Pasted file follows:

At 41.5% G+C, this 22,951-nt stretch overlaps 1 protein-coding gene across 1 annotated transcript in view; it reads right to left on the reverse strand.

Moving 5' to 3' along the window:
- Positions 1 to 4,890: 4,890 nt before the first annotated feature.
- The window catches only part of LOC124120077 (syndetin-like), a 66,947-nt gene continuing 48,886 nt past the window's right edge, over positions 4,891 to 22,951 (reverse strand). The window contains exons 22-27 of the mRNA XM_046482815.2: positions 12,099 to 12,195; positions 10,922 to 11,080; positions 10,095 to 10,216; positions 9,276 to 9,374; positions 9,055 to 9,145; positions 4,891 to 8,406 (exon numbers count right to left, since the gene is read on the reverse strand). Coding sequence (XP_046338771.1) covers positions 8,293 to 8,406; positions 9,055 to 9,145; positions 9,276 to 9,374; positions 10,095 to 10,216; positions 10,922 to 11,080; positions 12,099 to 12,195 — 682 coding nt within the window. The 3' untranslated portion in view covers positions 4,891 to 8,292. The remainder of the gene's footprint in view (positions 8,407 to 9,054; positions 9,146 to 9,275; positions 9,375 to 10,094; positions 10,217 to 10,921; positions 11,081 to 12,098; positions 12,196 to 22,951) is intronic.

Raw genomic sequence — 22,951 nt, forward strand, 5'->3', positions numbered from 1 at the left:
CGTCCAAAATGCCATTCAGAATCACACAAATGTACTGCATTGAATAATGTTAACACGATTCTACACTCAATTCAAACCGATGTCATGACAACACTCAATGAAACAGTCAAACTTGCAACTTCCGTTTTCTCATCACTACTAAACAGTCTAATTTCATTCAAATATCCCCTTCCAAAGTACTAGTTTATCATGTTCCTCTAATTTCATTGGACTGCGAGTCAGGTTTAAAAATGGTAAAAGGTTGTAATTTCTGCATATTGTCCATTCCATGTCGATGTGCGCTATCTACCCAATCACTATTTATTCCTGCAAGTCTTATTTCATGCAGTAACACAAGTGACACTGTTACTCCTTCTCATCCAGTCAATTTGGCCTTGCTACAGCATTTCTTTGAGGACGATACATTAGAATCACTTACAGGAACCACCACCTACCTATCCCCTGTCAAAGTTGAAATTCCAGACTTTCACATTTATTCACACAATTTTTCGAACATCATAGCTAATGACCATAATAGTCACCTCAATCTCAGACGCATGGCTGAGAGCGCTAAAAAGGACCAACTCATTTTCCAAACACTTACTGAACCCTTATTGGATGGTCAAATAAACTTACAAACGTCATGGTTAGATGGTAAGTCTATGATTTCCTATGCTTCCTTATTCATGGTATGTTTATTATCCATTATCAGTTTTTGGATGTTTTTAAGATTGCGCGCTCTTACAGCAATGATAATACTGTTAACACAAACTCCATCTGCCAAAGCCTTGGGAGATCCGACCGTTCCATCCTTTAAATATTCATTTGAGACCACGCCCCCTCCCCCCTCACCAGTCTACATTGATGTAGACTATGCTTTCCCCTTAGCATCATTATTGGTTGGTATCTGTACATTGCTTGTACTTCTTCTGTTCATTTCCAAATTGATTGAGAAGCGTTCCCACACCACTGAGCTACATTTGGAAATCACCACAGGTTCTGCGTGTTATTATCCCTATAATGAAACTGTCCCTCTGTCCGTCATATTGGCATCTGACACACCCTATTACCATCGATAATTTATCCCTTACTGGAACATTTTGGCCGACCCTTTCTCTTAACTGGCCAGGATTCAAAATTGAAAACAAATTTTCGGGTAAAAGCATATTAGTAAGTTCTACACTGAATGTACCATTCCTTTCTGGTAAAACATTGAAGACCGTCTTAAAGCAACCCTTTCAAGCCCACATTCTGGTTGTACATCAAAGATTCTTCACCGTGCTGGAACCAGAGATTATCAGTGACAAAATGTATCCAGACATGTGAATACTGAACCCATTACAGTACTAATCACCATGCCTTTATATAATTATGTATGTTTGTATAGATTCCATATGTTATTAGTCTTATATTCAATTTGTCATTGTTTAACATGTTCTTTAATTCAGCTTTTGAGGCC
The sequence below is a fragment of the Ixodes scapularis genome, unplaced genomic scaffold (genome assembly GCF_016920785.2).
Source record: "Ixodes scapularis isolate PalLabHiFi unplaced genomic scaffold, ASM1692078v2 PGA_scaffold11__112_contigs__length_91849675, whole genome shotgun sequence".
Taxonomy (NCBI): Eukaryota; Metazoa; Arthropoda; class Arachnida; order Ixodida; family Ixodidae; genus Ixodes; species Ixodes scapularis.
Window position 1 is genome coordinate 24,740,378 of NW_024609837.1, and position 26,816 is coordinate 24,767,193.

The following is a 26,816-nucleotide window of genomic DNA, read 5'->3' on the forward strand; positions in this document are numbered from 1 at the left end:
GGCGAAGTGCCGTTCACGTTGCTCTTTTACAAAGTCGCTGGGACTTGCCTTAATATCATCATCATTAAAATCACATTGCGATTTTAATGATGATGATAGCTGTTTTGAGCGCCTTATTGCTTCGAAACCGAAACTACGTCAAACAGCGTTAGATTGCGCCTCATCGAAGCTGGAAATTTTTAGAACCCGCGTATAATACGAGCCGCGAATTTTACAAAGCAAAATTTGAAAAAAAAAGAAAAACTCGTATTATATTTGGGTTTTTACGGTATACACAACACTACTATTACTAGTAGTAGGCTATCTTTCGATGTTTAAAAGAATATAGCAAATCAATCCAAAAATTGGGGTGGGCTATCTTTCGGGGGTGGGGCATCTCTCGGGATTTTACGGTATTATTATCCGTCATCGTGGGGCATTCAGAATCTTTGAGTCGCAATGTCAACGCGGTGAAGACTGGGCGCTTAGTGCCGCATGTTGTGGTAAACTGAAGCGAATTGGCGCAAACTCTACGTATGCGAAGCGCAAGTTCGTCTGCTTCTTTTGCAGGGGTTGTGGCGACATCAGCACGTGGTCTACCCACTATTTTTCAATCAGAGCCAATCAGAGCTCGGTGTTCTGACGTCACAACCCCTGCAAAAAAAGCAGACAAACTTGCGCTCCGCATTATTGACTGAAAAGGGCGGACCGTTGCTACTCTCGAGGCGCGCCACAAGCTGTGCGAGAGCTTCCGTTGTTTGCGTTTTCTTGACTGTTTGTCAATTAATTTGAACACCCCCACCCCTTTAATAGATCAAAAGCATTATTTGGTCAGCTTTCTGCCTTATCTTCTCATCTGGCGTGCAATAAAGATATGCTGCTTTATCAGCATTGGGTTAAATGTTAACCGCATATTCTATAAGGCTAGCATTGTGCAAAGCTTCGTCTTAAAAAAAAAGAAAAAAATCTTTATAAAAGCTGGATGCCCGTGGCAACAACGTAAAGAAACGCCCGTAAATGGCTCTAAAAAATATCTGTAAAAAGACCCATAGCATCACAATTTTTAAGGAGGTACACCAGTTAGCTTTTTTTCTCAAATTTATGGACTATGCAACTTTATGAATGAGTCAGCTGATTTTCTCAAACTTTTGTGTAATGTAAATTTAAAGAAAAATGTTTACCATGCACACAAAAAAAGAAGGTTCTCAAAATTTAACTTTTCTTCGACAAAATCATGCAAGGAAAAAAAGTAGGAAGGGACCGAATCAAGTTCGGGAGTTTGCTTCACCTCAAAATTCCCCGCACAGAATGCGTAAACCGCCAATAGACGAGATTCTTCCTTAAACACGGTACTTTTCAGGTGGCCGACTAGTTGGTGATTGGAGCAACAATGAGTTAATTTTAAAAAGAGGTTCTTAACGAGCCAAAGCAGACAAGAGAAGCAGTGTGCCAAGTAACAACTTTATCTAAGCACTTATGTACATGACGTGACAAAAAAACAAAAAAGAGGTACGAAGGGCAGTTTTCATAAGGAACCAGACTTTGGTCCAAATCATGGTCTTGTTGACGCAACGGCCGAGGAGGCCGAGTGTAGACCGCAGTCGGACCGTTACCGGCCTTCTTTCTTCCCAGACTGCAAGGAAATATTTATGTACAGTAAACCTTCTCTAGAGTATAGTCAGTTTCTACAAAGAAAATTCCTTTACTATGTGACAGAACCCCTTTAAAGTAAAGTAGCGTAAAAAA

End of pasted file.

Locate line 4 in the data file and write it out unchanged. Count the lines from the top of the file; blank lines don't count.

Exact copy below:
- The window catches only part of LOC124120077 (syndetin-like), a 66,947-nt gene continuing 48,886 nt past the window's right edge, over positions 4,891 to 22,951 (reverse strand). The window contains exons 22-27 of the mRNA XM_046482815.2: positions 12,099 to 12,195; positions 10,922 to 11,080; positions 10,095 to 10,216; positions 9,276 to 9,374; positions 9,055 to 9,145; positions 4,891 to 8,406 (exon numbers count right to left, since the gene is read on the reverse strand). Coding sequence (XP_046338771.1) covers positions 8,293 to 8,406; positions 9,055 to 9,145; positions 9,276 to 9,374; positions 10,095 to 10,216; positions 10,922 to 11,080; positions 12,099 to 12,195 — 682 coding nt within the window. The 3' untranslated portion in view covers positions 4,891 to 8,292. The remainder of the gene's footprint in view (positions 8,407 to 9,054; positions 9,146 to 9,275; positions 9,375 to 10,094; positions 10,217 to 10,921; positions 11,081 to 12,098; positions 12,196 to 22,951) is intronic.